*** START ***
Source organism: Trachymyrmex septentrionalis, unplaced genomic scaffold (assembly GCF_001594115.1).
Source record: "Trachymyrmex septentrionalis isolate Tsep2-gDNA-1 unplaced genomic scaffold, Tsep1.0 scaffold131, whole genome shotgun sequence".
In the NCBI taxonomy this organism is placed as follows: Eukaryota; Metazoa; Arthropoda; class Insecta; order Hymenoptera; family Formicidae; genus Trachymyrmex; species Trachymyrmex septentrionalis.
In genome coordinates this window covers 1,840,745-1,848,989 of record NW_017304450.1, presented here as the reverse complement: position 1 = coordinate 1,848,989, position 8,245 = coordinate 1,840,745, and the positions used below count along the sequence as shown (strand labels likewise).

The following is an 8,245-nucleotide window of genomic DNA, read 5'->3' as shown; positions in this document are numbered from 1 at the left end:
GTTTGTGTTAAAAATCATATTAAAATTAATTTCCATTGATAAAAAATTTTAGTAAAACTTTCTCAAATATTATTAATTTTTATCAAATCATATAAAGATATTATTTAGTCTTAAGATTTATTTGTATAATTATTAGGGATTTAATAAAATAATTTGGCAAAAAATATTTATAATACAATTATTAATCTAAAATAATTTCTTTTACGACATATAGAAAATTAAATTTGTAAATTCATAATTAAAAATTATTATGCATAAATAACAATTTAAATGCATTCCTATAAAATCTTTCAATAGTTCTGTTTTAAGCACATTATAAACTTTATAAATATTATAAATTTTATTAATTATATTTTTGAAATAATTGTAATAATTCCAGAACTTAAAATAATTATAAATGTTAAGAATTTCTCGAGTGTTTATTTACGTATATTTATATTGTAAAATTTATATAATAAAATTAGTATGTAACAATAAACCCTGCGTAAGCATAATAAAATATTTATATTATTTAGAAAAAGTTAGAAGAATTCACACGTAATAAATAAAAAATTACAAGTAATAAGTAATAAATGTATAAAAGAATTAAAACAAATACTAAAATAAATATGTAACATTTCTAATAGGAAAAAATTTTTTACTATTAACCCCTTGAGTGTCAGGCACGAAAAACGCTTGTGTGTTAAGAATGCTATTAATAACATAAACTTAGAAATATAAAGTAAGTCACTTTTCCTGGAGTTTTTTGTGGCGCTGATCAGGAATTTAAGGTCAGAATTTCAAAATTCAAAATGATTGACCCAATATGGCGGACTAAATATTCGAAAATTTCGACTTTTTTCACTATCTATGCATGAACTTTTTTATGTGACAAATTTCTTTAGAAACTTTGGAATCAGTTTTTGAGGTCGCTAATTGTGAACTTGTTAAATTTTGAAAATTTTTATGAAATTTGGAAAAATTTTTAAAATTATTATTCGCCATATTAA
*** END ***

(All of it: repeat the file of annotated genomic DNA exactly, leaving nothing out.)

Source organism: Trachymyrmex septentrionalis, unplaced genomic scaffold (assembly GCF_001594115.1).
Source record: "Trachymyrmex septentrionalis isolate Tsep2-gDNA-1 unplaced genomic scaffold, Tsep1.0 scaffold131, whole genome shotgun sequence".
In the NCBI taxonomy this organism is placed as follows: Eukaryota; Metazoa; Arthropoda; class Insecta; order Hymenoptera; family Formicidae; genus Trachymyrmex; species Trachymyrmex septentrionalis.
In genome coordinates this window covers 1,840,745-1,848,989 of record NW_017304450.1, presented here as the reverse complement: position 1 = coordinate 1,848,989, position 8,245 = coordinate 1,840,745, and the positions used below count along the sequence as shown (strand labels likewise).

The following is an 8,245-nucleotide window of genomic DNA, read 5'->3' as shown; positions in this document are numbered from 1 at the left end:
GTTTGTGTTAAAAATCATATTAAAATTAATTTCCATTGATAAAAAATTTTAGTAAAACTTTCTCAAATATTATTAATTTTTATCAAATCATATAAAGATATTATTTAGTCTTAAGATTTATTTGTATAATTATTAGGGATTTAATAAAATAATTTGGCAAAAAATATTTATAATACAATTATTAATCTAAAATAATTTCTTTTACGACATATAGAAAATTAAATTTGTAAATTCATAATTAAAAATTATTATGCATAAATAACAATTTAAATGCATTCCTATAAAATCTTTCAATAGTTCTGTTTTAAGCACATTATAAACTTTATAAATATTATAAATTTTATTAATTATATTTTTGAAATAATTGTAATAATTCCAGAACTTAAAATAATTATAAATGTTAAGAATTTCTCGAGTGTTTATTTACGTATATTTATATTGTAAAATTTATATAATAAAATTAGTATGTAACAATAAACCCTGCGTAAGCATAATAAAATATTTATATTATTTAGAAAAAGTTAGAAGAATTCACACGTAATAAATAAAAAATTACAAGTAATAAGTAATAAATGTATAAAAGAATTAAAACAAATACTAAAATAAATATGTAACATTTCTAATAGGAAAAAATTTTTTACTATTAACCCCTTGAGTGTCAGGCACGAAAAACGCTTGTGTGTTAAGAATGCTATTAATAACATAAACTTAGAAATATAAAGTAAGTCACTTTTCCTGGAGTTTTTTGTGGCGCTGATCAGGAATTTAAGGTCAGAATTTCAAAATTCAAAATGATTGACCCAATATGGCGGACTAAATATTCGAAAATTTCGACTTTTTTCACTATCTATGCATGAACTTTTTTATGTGACAAATTTCTTTAGAAACTTTGGAATCAGTTTTTGAGGTCGCTAATTGTGAACTTGTTAAATTTTGAAAATTTTTATGAAATTTGGAAAAATTTTTAAAATTATTATTCGCCATATTAA